Air New Zealand is expecting to have its long haul flights back into profit by the middle of next year, after losing more than a million dollars a week on those routes last year. The company made a profit of 71 million dollars for the year ending June - down 12 percent from the previous year - largely due to a sharp rise in fuel prices. The airline industry has been under intense pressure with a downturn in global travel but the national carrier has done better than many - especially its trans-Tasman rival Qantas which has just made a loss of 244 million dollars. Air New Zealand's chief executive is Rob Fyfe. PRE REC
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17.45 MANU KORIHI

Tēnā koutou katoa,

The lower North Island, Ngāti Toa, has initialled a deed of settlement, which recognises the tribe's ancestral chief as the composer of the haka, Ka Mate Ka Mate.

Last month the tribe was considering going to the Waitangi Tribunal over the famous national haka.

The Crown's redress offer signed in parliament today is worth more than 75-million-dollars.

In it, it includes financial redress, as well as giving Ngāti Toa the first right of refusal to buy some Crown-owned land.

The document also spells out Ngāti Toa's connection to the haka, ka mate.

In July, the tribe considered going to the Waitangi Tribunal after the Intellectual Property Office rejected its bid to protect four phrases of the haka saying it should remain in the public domain.

The crown's offer means it will introduce special legislation so when the haka is used publicly - say in an advertisement then it must clearly and reasonably attribute the haka to Ngāti Toa and its composer Te Rauparaha.

The deed needs to be ratified by the iwi and signed off before it can be introduced as a bill in parliament.

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The Crown and Whanganui Iwi have signed an agreement that marks a step forward in the tribe being officially recognised as a guardian of the Whanganui River.

The document sets out a framework in which to look after the river.

Rosemary Rangitauira reports.

WHANGA-STEP-VCR
IN:.......THE MINISTER OF TREATY...
OUT:...THIS IS ROSEMARY RANGITAUIRA.
DUR:..40"

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Ngāi Tūhoe says a plan to manage social services for it people will eventually lead to the iwi taking over most of the responsibilities currently provided by the state.

The Cabinet approved the social service management plan earlier this week.

It aims to improve the lives of people living in Te Urewera, ranging from housing to the aim of having no Tūhoe children in Child, Youth and Family care.

The chief negotiator for Tūhoe, Tamati Kruger [kru-jah], says as part of a forty year plan initial changes will be made through collaboration with state agencies.

He says the first five years will be used to settle in to a joint relationship, as well as to work together to get results.

Mr Kruger says at the end of the period most of the social service areas set out by the plan should be looked after and paid for by Tūhoe.

The social service management plan is part of the tribe's treaty settlement package.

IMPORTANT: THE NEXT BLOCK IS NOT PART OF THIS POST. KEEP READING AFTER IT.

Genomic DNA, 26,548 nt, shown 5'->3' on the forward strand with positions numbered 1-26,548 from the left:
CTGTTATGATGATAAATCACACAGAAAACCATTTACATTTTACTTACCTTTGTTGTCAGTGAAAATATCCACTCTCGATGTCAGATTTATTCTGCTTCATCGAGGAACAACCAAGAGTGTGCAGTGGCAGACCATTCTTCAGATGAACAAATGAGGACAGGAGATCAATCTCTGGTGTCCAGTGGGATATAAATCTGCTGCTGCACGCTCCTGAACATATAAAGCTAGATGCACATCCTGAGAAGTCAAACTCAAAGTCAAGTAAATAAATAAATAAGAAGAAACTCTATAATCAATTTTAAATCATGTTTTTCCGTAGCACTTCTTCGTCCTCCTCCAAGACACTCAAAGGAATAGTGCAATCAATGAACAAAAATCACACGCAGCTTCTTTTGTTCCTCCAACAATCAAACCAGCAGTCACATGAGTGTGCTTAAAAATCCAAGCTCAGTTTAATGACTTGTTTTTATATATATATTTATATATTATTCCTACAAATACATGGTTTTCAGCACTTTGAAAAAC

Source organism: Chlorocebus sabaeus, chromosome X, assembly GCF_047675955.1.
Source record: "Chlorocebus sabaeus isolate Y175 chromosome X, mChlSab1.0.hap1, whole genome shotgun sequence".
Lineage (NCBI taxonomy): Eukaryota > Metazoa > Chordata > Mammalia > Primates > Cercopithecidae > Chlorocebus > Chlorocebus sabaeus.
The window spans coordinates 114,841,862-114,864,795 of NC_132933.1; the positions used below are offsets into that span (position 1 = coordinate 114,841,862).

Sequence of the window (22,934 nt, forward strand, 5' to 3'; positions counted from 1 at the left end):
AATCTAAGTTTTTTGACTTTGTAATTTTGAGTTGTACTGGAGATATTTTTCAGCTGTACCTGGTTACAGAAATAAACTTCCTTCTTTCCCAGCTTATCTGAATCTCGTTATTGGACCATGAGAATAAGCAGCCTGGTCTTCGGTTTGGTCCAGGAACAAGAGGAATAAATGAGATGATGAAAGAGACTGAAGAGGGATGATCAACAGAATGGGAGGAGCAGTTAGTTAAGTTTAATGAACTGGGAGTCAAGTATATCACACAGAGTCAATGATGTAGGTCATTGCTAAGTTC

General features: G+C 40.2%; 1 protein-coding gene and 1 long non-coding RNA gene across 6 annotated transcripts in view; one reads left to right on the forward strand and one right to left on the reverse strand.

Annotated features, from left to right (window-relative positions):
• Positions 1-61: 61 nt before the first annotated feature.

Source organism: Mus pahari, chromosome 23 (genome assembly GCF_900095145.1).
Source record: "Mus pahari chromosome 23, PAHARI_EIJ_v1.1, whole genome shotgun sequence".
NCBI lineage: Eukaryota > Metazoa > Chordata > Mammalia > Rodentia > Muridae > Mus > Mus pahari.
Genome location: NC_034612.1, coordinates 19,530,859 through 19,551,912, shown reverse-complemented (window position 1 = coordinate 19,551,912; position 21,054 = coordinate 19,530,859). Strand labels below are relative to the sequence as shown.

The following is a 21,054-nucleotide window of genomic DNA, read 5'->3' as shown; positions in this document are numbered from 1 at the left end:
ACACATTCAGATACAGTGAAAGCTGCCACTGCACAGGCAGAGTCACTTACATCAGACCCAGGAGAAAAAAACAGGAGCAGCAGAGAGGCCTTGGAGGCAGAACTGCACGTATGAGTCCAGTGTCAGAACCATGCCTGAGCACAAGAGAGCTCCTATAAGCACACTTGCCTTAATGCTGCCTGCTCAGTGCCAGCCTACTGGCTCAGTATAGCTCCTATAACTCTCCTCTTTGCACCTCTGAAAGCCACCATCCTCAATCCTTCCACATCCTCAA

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Te Rūnanga A Iwi O Ngāpuhi and Child, Youth and Family have formally agreed to work together to protect and nurture children in Northland.

A Memorandum of Understanding commits both to open discussion, joint decision making and the sharing of information.

Ngāpuhi are the first Iwi to sign a memorandum with the department.

The Minister of Social Development, Paula Bennett says it will mean early intervention with vulnerable Ngāpuhi whānau and help address the root causes of child abuse and neglect.

She says her hope is that other Iwi will follow suit and build a closer relationship with Child, Youth and Family.

About half of the children in the department's care are Māori.

That's Te Manu Korihi news, I'll have a further bulletin in an hour.

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The Government has dropped the spending cap proposal from its Public Finance Amendment Bill. But the ACT Party leader, John Banks, is not worried even though introducing legislation imposing a cap on government spending is part of ACT's confidence and supply agreement with National. Mr Banks says there's a very simple reason why the spending cap has been dropped. CUT But Mr Banks says the spending cap proposal will be included in standalone legislation to be introduced later. CUT

Heavy rain and severe winds are still battering America's Gulf Coast. Hurricane Isaac has been downgraded to a Tropical storm but is still causing disruption to hundreds-of-thousands of people in Louisiana. Local authorities are promising the levees built after Hurricane Katrina will hold and locals won't be forced to endure a repeat of the devastation in 2005. The ABC's North America correspondent Lisa Millar reports: PKG

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Request information

Year 2012

Reference number 184432

Media type AUDIO

Collection Sound Collection

Ngā Taonga Korero Collection

Genre Radio news programs
Nonfiction radio programs
Radio programs
Sound recordings

Credits Wilson, Mary, Presenter
Radio New Zealand National, Broadcaster

Duration 01:00:00

Date 30 Aug 2012